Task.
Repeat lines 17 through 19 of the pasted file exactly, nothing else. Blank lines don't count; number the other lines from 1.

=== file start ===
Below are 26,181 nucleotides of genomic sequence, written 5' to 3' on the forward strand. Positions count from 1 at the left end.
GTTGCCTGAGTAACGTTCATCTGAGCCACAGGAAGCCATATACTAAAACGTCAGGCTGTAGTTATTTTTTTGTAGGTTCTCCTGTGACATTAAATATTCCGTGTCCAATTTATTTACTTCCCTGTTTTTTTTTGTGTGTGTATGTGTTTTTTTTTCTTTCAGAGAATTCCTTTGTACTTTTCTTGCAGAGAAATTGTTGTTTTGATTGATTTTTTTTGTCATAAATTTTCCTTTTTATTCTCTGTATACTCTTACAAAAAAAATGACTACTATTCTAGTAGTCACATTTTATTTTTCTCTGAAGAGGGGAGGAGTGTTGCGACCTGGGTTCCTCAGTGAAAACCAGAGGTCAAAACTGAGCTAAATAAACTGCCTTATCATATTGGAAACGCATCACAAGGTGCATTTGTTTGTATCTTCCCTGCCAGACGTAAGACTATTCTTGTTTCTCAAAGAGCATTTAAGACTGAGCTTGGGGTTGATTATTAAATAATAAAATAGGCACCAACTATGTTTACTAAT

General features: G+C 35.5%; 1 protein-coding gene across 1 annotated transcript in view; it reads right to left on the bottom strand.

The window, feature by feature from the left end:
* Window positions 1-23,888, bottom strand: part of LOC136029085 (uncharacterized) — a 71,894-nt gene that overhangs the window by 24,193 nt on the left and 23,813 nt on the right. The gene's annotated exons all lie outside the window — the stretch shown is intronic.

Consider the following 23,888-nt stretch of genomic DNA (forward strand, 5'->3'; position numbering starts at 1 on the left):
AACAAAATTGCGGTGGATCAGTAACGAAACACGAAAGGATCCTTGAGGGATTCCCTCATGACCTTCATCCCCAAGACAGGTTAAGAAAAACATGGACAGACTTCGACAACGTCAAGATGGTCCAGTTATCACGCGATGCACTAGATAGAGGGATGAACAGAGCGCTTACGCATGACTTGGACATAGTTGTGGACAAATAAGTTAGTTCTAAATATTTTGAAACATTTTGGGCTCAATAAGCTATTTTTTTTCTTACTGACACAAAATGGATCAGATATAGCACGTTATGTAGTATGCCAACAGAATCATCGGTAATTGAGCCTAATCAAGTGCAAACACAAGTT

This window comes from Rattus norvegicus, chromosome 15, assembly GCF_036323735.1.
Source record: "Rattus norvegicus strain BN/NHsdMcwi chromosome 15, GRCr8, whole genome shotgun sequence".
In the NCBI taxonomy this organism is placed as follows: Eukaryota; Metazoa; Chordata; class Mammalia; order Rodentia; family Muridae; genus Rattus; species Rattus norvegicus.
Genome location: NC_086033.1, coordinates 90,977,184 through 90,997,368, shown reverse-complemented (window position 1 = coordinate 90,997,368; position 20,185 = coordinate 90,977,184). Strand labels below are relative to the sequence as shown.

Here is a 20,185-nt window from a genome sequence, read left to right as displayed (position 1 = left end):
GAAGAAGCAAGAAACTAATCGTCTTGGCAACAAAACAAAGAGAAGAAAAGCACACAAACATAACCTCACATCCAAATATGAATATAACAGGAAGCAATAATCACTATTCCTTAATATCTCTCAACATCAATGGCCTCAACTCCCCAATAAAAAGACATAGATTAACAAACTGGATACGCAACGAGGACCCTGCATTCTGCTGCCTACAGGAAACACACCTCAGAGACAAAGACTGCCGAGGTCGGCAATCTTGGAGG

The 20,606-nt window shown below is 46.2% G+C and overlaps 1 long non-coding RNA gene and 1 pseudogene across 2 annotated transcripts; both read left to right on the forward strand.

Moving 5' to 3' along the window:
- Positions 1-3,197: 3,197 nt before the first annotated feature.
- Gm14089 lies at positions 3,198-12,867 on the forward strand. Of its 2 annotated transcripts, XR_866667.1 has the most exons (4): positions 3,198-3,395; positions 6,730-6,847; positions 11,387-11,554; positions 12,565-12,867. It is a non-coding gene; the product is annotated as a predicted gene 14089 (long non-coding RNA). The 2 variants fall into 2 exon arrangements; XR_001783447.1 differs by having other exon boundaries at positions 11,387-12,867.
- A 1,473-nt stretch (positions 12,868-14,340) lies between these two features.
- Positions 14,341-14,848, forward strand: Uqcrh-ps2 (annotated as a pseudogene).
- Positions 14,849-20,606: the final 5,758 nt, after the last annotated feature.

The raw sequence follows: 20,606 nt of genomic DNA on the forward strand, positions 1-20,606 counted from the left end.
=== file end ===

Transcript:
- Gm14089 lies at positions 3,198-12,867 on the forward strand. Of its 2 annotated transcripts, XR_866667.1 has the most exons (4): positions 3,198-3,395; positions 6,730-6,847; positions 11,387-11,554; positions 12,565-12,867. It is a non-coding gene; the product is annotated as a predicted gene 14089 (long non-coding RNA). The 2 variants fall into 2 exon arrangements; XR_001783447.1 differs by having other exon boundaries at positions 11,387-12,867.
- A 1,473-nt stretch (positions 12,868-14,340) lies between these two features.
- Positions 14,341-14,848, forward strand: Uqcrh-ps2 (annotated as a pseudogene).